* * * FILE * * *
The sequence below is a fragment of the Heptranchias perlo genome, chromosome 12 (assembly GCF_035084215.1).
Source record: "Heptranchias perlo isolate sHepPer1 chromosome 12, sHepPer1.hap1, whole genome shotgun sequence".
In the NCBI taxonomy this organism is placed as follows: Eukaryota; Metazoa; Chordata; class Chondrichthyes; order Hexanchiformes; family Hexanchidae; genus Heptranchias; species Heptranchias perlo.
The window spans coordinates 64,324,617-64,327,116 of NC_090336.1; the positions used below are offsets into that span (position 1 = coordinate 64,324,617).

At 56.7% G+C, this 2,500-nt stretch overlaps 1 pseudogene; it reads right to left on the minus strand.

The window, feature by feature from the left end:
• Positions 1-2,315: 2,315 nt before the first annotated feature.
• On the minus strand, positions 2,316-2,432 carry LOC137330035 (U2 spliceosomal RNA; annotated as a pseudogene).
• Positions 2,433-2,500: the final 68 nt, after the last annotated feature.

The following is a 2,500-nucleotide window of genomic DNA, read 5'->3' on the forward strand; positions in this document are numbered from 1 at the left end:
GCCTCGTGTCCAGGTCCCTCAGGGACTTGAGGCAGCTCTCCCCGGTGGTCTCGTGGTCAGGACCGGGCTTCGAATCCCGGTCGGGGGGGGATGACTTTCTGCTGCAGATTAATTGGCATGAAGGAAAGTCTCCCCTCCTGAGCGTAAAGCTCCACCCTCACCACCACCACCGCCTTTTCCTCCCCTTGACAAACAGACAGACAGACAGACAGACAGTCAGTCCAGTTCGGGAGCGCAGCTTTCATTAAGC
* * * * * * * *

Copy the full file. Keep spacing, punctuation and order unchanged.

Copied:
The sequence below is a fragment of the Heptranchias perlo genome, chromosome 12 (assembly GCF_035084215.1).
Source record: "Heptranchias perlo isolate sHepPer1 chromosome 12, sHepPer1.hap1, whole genome shotgun sequence".
In the NCBI taxonomy this organism is placed as follows: Eukaryota; Metazoa; Chordata; class Chondrichthyes; order Hexanchiformes; family Hexanchidae; genus Heptranchias; species Heptranchias perlo.
The window spans coordinates 64,324,617-64,327,116 of NC_090336.1; the positions used below are offsets into that span (position 1 = coordinate 64,324,617).

At 56.7% G+C, this 2,500-nt stretch overlaps 1 pseudogene; it reads right to left on the minus strand.

The window, feature by feature from the left end:
• Positions 1-2,315: 2,315 nt before the first annotated feature.
• On the minus strand, positions 2,316-2,432 carry LOC137330035 (U2 spliceosomal RNA; annotated as a pseudogene).
• Positions 2,433-2,500: the final 68 nt, after the last annotated feature.

The following is a 2,500-nucleotide window of genomic DNA, read 5'->3' on the forward strand; positions in this document are numbered from 1 at the left end:
GCCTCGTGTCCAGGTCCCTCAGGGACTTGAGGCAGCTCTCCCCGGTGGTCTCGTGGTCAGGACCGGGCTTCGAATCCCGGTCGGGGGGGGATGACTTTCTGCTGCAGATTAATTGGCATGAAGGAAAGTCTCCCCTCCTGAGCGTAAAGCTCCACCCTCACCACCACCACCGCCTTTTCCTCCCCTTGACAAACAGACAGACAGACAGACAGACAGTCAGTCCAGTTCGGGAGCGCAGCTTTCATTAAGC